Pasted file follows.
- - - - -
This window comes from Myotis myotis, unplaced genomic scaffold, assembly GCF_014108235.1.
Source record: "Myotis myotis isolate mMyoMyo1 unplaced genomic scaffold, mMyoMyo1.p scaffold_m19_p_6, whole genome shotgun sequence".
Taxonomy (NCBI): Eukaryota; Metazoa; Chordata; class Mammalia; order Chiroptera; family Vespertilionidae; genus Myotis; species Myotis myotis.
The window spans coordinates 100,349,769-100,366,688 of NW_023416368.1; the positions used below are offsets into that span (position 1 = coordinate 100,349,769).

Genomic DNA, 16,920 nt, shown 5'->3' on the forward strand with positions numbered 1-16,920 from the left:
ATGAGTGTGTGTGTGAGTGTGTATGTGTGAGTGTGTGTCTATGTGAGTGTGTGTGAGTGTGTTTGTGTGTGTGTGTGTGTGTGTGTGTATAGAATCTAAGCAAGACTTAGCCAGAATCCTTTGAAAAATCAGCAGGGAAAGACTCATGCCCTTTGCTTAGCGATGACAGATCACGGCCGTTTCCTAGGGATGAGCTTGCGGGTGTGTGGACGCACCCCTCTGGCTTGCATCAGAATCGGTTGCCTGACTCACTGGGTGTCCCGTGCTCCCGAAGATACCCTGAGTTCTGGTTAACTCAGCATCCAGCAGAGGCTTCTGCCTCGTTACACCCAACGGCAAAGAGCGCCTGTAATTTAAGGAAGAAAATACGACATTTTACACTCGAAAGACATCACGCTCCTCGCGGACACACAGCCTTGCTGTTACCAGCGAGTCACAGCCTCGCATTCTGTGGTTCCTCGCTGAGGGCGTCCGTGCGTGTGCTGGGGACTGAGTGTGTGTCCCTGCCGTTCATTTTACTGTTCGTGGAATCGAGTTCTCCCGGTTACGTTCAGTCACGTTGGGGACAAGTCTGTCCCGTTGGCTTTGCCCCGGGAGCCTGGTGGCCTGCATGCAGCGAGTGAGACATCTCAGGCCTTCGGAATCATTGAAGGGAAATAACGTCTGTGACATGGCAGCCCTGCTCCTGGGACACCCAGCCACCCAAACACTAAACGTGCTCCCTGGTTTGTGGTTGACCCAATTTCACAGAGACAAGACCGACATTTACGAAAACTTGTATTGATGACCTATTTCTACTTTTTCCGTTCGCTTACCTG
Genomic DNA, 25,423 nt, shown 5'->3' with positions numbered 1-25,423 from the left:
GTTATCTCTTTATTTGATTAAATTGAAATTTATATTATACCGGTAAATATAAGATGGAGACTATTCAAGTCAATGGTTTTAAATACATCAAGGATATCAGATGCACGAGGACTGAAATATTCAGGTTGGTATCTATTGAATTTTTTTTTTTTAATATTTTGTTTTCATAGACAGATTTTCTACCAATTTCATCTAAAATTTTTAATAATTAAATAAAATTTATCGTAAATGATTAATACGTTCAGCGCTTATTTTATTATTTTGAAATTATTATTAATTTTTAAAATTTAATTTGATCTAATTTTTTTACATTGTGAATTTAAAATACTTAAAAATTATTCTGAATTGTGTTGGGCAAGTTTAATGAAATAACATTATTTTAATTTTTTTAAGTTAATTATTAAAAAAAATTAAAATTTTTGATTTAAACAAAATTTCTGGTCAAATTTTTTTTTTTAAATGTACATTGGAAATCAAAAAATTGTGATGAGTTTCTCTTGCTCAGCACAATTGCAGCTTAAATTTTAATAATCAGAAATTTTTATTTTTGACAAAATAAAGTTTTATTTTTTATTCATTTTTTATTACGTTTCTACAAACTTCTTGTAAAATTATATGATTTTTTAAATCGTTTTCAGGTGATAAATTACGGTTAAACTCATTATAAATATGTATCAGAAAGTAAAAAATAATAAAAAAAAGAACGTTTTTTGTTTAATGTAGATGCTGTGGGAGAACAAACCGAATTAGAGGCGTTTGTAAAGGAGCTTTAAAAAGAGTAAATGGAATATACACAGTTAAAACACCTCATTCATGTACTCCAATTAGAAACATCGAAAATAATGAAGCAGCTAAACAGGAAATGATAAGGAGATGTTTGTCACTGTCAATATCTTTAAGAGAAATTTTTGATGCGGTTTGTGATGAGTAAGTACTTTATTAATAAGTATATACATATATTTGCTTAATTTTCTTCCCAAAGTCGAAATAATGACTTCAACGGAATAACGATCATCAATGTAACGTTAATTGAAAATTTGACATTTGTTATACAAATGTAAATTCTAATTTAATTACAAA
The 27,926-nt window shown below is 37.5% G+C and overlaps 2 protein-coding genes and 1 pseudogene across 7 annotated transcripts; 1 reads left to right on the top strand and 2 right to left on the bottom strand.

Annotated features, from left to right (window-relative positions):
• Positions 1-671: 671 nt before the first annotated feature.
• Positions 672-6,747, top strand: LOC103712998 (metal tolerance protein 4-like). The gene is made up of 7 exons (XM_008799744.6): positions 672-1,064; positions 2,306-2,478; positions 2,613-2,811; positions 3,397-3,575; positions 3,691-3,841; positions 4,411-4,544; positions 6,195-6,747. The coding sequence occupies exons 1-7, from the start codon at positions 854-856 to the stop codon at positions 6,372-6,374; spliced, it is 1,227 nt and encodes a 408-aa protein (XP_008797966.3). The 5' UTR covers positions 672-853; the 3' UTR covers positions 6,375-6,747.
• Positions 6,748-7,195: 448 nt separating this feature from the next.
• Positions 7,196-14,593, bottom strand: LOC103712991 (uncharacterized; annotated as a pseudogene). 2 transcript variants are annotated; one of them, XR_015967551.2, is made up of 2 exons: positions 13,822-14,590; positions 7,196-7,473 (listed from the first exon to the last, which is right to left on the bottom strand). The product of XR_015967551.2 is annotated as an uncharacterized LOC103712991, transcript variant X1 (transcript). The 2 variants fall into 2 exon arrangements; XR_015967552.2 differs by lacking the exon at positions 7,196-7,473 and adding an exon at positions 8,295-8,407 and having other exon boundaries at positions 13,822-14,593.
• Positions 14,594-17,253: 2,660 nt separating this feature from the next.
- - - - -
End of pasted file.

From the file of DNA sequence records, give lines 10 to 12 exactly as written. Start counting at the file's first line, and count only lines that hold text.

Annotated features, from left to right (window-relative positions):
• Positions 1-671: 671 nt before the first annotated feature.
• Positions 672-6,747, top strand: LOC103712998 (metal tolerance protein 4-like). The gene is made up of 7 exons (XM_008799744.6): positions 672-1,064; positions 2,306-2,478; positions 2,613-2,811; positions 3,397-3,575; positions 3,691-3,841; positions 4,411-4,544; positions 6,195-6,747. The coding sequence occupies exons 1-7, from the start codon at positions 854-856 to the stop codon at positions 6,372-6,374; spliced, it is 1,227 nt and encodes a 408-aa protein (XP_008797966.3). The 5' UTR covers positions 672-853; the 3' UTR covers positions 6,375-6,747.